Hoosier Morning

Verdell Jones goes to Will Sheehey as the latter reacts to his fourth foul call against Northwestern. Chris Howell | Herald-Times

STARTING FIVE

1. INDIANA BASKETBALL

Its unknown whether or not Verdell Jones will play today against Illinois, but Sunday proved that Indiana needs Jones, Dustin wrote.

Jones or no Jones, Indiana needs to find a way to bounce back, the Indy Star’s Terry Hutchens wrote. Its a difficult time for Indiana to try to rebuild, given how deep the Big Ten is, the Fort Wayne News-Sentinel’s Pete DiPrimio wrote.

Illinois’ forwards will challenge Indiana’s struggling group, the Indiana Daily Student’s Greg Rosenstein wrote.

Illinois’ D.J. Richardson is making the extra effort to insure his defense does not slide when his offensive game is struggling, the Chicago Tribune’s Chris Hine wrote. The intensity Jereme Richmond brings can alter Illinois’ season, the Champaign News-Gazette’s Paul Klee wrote.

2. BIG TEN BASKETBALL

Minnesota’s big front line hammered away at Northwestern’s perimeter-oriented group, the Minneapolis Star-Tribune’s Myron P. Medcalf wrote.

Penn State found a way to get ahead and get an important win against Iowa, the Daily Collegian’s Alex Angert wrote. Jeff Brooks’ impact on the game was too much for Iowa to handle, the Iowa City Press-Citizen’s Pat Harty wrote.

As the season goes on, Ohio State point guard Aaron Craft is earning more and more praise, the Columbus Dispatch’s Bob Baptist wrote. Purdue’s Robbie Hummel said he is ahead of schedule, the Lafayette Journal & Courier’s Jeff Washburn wrote.

Michigan State’s season continued to go downhill with the dismissal of Korie Lucious, the Lansing State Journal’s Joe Rexrode wrote. Michigan is trying to figure out what wrong with its defense, AnnArbor.com’s Michael Rothstein wrote.

Here are the Big Ten standings.

3. BIG TEN FOOTBALL

There are very few answers coming from Iowa, where 13 players were hospitalized after a workout, the Des Moines Register’s Mark Emmert wrote.

Northwestern’s recruiting class is typical: 17 players, almost all 3-stars and almost all good fits for the Wildcats, the Chicago Tribune’s Teddy Greenstein wrote. Ohio State is trying to finish up its class with a few blue-chippers, the Columbus Dispatch’s Tim May wrote.

4. SOMETHING TO READ

S.L. Price, one of the better wordsmiths working at any outlet, tells the story about western Pennsylvania football, in the form of the town of Aliquippa, so well. He captures, I think, what makes the town what it is (its produced Mike Ditka, Tony Dorsett and Darrelle Revis, among others) for Sports Illustrated.

His coaches and most teammates didn’t know what he was doing. His sister, Kerrie, didn’t know. Walker kept playing, going to practice when he could, consuming the free food laid out afterward: green tea, hoagies, kielbasa, barbecue. Since he had begun playing his freshman year, football had provided an identity, given his chaotic life its only frame. The field was the one place in Aliquippa where the spiderweb’s strands couldn’t get much purchase.

The season ended, spring came, Walker’s mother was released. Nobody in the business hassled him when he decided to stop dealing; his cousins were notorious.

The next fall, the 2004 season, Walker studied, cut grass for coaches and teachers, prepped for the SATs. In the fall he had 82 tackles and four sacks at defensive tackle, blocked three kicks. He was just a player and student again, tooling around in a 1985 Dodge Diplomat he’d bought for $750. He had scraped the rust off, repainted the car blood red and dubbed it the Red Baron. People still grin recalling Willie and that car, seemingly made for each other—both headed for the junkyard once, both proud and shining now. But Walker wasn’t driving it that night in November, heading home from the game, when his heart started pounding as if to break through his chest.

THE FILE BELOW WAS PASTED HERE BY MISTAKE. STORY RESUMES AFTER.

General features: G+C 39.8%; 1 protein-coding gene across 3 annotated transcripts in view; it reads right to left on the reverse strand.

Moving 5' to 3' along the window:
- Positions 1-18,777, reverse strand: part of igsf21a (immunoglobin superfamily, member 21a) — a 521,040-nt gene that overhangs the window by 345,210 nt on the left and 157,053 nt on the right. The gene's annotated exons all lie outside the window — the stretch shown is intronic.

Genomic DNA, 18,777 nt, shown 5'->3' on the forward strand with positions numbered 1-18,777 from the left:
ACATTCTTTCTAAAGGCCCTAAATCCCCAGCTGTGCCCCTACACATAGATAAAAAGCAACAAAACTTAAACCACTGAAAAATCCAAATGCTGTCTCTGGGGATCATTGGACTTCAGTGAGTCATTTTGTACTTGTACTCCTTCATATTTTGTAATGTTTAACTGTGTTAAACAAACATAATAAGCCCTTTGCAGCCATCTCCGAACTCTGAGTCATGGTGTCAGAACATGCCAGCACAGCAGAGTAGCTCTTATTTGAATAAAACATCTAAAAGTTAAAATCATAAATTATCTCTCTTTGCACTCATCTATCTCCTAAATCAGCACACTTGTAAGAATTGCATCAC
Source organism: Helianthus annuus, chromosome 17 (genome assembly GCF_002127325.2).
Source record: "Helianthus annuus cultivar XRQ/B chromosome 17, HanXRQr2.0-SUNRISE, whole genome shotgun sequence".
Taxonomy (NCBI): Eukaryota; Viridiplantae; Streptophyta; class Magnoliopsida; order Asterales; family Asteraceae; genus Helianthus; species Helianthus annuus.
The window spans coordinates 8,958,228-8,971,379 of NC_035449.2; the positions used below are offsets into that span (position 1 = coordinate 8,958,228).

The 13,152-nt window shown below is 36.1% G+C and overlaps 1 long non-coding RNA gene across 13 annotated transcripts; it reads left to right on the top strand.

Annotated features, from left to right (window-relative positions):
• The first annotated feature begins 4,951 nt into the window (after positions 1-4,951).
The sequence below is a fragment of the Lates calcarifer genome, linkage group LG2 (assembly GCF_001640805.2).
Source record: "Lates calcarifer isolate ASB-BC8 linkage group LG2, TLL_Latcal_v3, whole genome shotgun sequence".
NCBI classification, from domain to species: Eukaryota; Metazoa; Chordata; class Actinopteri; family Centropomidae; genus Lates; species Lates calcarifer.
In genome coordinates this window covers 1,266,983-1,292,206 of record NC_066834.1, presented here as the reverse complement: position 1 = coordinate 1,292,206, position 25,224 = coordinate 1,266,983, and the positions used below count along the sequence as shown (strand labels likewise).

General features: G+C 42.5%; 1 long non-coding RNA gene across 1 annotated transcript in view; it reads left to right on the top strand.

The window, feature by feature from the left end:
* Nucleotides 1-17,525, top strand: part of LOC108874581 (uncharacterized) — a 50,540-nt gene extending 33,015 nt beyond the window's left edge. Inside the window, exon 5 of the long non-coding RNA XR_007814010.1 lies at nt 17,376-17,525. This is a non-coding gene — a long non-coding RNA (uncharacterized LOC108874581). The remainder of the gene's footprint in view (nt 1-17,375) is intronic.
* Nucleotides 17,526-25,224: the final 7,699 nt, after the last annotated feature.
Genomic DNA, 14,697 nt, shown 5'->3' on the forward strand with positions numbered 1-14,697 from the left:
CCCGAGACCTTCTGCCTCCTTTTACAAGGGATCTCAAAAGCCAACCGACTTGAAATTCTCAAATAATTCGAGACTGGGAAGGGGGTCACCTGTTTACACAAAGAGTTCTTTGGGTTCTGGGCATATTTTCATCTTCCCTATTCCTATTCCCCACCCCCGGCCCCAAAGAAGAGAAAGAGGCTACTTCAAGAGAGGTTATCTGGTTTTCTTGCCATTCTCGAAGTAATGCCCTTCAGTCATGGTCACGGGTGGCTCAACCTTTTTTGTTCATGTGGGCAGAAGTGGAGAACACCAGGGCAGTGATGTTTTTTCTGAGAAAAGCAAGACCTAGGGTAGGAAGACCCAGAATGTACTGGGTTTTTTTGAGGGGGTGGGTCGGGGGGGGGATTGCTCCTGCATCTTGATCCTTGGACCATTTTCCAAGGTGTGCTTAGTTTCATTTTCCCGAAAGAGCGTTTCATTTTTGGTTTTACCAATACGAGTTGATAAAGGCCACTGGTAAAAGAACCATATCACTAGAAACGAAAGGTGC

For weeks he’d kept the thought at bay, but now it wouldn’t be denied:My last game. Football saved me, but now it’s over.The fear rushed through him, worse than on the worst days with his mom, worse than when a passing cop car slowed, worse than when he felt the weight of the Taurus .45 jammed in his pants. He had never been so scared. No practice, no workouts, nothing. College? He still had no offers. The van he was riding in took a left on Superior Avenue, engine gunning as the street rose under the wheels. He could see the lights of Valley Terrace looming when, without warning, he began to cry. Tears, silent sobs: He couldn’t stop.

“Because going up that hill?” Walker says. “It was like driving into the mouth of a monster.”

5. ONE FOR THE ROAD

Mumford & Sons’ “White Blank Page.”

3 comments

  1. Lots a bad news, but followed up with some Mumford so I’m glad I read it. White Blank Page is very good, but how about Dust Bowl Dance next time…

  2. Just got through reading the article about Aliquippa, thanks for the link. Excellent read and I highly recommend it to all, especially IU bball & footbball fans. I’m not saying that after reading this I no longer am bothered by our bball & football teams’ woes but it does kind of put IU’s problems in these two sports into perspective.

  3. This fine piece of writing by S.L. price reminds me why I hardly ever read novels and fiction. True life stories have an endless number of interconnecting twists and turns brimming with details to offer the reader and none of the man made boundaries of fiction. A very good read.

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